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Cartman 2 years, 1 month ago

None

by Cartman

Whenever I hear of Chambliss and Isakson, the picture of them with Ted Kennedy pops into my mind. And when I hear of Sanford Bishop, I remember the story about him getting caught urinating into a coffee cup while on a commercial flight. We are well represented in South Georgia!

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howsad 2 years, 1 month ago

All three are part of the "do nothing congress" merely offering more lip service and no action.

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chinaberry25 2 years, 1 month ago

We would not need as much military if we were not getting in these incidental wars. Look at Russia. They did exactly what were are doing now when they were the USSR. They downscaled their military and look how they have prospered. They are laughing all the way to the bank. You spend 20 years in service, retire at a fat cat retirement. Go to work for civil service making big bucks doing same as you were doing for a lot less. Do we need this? No! And were are not at risk like they want us to believe. The biggest risks to us here are the folks who carry guns and try shooting up in Albany. Cops make a fraction of what military does.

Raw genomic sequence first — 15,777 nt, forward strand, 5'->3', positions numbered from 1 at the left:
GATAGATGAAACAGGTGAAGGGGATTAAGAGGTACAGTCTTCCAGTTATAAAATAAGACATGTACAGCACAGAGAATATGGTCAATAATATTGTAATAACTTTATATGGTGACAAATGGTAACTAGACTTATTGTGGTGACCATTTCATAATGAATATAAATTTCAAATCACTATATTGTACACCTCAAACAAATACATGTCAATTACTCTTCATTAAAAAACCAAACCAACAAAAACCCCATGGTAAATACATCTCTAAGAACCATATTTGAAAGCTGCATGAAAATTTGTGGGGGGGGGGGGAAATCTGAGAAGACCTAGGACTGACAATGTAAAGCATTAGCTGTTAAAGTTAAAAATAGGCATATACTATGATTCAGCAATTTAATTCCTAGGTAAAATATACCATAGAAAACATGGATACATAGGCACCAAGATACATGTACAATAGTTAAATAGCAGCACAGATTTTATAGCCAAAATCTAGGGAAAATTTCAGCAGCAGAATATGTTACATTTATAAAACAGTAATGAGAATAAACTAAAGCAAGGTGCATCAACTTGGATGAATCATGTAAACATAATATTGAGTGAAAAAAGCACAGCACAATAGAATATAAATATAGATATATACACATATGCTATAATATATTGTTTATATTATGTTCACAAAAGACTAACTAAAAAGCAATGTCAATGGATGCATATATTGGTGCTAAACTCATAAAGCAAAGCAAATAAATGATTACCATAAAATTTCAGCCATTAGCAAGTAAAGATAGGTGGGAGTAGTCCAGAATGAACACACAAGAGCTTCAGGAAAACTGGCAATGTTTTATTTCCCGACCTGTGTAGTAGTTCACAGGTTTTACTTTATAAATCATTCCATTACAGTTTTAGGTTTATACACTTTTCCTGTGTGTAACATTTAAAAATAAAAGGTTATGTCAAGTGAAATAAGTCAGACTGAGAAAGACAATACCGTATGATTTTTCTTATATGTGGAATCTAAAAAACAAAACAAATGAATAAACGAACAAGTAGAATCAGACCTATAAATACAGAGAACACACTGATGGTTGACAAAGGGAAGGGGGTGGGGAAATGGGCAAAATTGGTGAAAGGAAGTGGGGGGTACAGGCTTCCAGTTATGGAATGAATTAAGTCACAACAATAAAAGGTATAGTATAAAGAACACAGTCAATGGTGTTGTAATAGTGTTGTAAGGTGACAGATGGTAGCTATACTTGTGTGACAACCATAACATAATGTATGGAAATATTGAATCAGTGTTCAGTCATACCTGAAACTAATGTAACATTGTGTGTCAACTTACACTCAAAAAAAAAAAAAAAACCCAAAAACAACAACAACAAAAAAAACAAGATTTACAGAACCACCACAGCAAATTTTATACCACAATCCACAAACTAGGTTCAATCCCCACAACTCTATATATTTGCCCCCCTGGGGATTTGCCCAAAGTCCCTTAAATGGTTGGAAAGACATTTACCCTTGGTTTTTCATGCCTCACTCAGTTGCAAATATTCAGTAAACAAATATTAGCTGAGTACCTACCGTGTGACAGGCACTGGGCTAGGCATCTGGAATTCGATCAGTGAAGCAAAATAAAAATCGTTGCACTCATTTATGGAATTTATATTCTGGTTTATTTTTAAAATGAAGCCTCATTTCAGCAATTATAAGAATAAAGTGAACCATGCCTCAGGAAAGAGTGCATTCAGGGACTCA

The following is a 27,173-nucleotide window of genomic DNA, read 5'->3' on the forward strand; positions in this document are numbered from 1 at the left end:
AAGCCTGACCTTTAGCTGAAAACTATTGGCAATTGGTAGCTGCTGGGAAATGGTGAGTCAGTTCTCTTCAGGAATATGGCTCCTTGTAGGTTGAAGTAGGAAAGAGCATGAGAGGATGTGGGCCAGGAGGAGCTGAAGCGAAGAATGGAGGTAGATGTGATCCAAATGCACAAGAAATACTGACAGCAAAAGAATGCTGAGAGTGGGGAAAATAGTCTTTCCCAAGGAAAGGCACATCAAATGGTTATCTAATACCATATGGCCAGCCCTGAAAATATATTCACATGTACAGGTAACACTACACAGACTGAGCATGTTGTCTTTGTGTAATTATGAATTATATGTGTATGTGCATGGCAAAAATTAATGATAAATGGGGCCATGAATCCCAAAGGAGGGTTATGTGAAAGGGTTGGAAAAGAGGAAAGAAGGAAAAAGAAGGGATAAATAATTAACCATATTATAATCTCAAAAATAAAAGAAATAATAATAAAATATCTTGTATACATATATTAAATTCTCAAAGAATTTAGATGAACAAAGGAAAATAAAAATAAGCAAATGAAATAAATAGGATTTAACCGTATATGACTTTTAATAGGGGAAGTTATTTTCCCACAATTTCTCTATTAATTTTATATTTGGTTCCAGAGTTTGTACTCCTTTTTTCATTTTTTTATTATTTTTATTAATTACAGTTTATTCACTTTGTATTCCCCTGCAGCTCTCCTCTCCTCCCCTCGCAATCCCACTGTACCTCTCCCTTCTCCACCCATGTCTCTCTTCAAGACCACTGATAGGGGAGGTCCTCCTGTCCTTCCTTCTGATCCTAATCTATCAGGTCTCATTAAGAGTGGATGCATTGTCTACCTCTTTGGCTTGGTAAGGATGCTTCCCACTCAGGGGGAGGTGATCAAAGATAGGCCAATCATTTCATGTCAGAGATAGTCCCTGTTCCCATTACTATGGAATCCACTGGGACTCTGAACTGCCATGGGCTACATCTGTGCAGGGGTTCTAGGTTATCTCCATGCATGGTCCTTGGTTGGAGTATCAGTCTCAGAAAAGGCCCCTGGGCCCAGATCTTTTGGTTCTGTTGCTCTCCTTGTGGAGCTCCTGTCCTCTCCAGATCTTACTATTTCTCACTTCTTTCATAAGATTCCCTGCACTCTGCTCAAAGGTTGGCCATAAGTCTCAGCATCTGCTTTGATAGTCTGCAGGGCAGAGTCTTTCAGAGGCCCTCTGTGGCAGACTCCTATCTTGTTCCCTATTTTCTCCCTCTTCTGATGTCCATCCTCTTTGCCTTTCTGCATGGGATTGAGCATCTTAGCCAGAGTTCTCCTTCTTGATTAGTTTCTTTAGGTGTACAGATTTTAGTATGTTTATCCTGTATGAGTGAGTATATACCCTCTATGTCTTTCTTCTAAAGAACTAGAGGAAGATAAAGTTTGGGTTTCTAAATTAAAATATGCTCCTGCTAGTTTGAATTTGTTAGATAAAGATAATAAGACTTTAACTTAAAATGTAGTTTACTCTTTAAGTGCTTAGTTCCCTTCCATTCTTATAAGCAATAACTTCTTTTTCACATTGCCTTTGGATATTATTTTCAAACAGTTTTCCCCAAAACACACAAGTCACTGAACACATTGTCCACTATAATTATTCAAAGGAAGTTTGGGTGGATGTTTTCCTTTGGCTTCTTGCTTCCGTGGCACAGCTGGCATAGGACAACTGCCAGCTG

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Trustbuster 2 years, 1 month ago

Everyone needs to read the "Debt Bomb" by Sen. Coburn. His book exposes the political corruption in the senate and our lawmakers unwillingness to deal with the national debt in a meaningful way. Our federal govt. spends money like a drunken sailor at a Tiki bar. No limits or constraints.

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43cop 2 years, 1 month ago

Well please do us all a favor and remove "Bodine"'s mug shot and especially the bottom photo of "Teddy" and "Sanford" so the nightmares that they have caused people will go away.

Thank you.

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Lip service by howsad 2 years, 1 month ago